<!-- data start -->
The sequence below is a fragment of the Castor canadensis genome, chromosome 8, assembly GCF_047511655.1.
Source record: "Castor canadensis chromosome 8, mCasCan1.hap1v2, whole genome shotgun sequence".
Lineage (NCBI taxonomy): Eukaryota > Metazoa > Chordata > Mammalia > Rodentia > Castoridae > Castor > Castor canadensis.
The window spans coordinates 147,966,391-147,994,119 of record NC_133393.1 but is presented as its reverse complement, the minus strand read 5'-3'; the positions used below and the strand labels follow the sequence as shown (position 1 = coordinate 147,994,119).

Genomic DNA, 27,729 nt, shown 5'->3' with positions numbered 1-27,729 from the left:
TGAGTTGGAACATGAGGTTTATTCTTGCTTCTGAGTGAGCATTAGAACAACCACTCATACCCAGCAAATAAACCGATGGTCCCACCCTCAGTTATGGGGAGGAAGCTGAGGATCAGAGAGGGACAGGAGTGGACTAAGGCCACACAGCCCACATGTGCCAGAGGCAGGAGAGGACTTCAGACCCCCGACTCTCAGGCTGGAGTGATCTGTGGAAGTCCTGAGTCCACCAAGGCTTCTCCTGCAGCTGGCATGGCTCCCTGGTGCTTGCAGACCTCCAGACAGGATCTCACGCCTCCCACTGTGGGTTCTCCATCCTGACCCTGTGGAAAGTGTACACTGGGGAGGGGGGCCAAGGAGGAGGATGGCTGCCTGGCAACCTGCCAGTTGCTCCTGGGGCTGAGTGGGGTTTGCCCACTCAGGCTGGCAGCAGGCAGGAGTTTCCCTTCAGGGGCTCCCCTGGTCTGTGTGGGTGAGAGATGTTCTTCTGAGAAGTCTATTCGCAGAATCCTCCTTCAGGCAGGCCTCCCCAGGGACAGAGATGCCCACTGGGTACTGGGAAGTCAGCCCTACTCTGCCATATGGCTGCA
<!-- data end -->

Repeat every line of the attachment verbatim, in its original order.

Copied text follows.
The sequence below is a fragment of the Castor canadensis genome, chromosome 8, assembly GCF_047511655.1.
Source record: "Castor canadensis chromosome 8, mCasCan1.hap1v2, whole genome shotgun sequence".
Lineage (NCBI taxonomy): Eukaryota > Metazoa > Chordata > Mammalia > Rodentia > Castoridae > Castor > Castor canadensis.
The window spans coordinates 147,966,391-147,994,119 of record NC_133393.1 but is presented as its reverse complement, the minus strand read 5'-3'; the positions used below and the strand labels follow the sequence as shown (position 1 = coordinate 147,994,119).

Genomic DNA, 27,729 nt, shown 5'->3' with positions numbered 1-27,729 from the left:
TGAGTTGGAACATGAGGTTTATTCTTGCTTCTGAGTGAGCATTAGAACAACCACTCATACCCAGCAAATAAACCGATGGTCCCACCCTCAGTTATGGGGAGGAAGCTGAGGATCAGAGAGGGACAGGAGTGGACTAAGGCCACACAGCCCACATGTGCCAGAGGCAGGAGAGGACTTCAGACCCCCGACTCTCAGGCTGGAGTGATCTGTGGAAGTCCTGAGTCCACCAAGGCTTCTCCTGCAGCTGGCATGGCTCCCTGGTGCTTGCAGACCTCCAGACAGGATCTCACGCCTCCCACTGTGGGTTCTCCATCCTGACCCTGTGGAAAGTGTACACTGGGGAGGGGGGCCAAGGAGGAGGATGGCTGCCTGGCAACCTGCCAGTTGCTCCTGGGGCTGAGTGGGGTTTGCCCACTCAGGCTGGCAGCAGGCAGGAGTTTCCCTTCAGGGGCTCCCCTGGTCTGTGTGGGTGAGAGATGTTCTTCTGAGAAGTCTATTCGCAGAATCCTCCTTCAGGCAGGCCTCCCCAGGGACAGAGATGCCCACTGGGTACTGGGAAGTCAGCCCTACTCTGCCATATGGCTGCA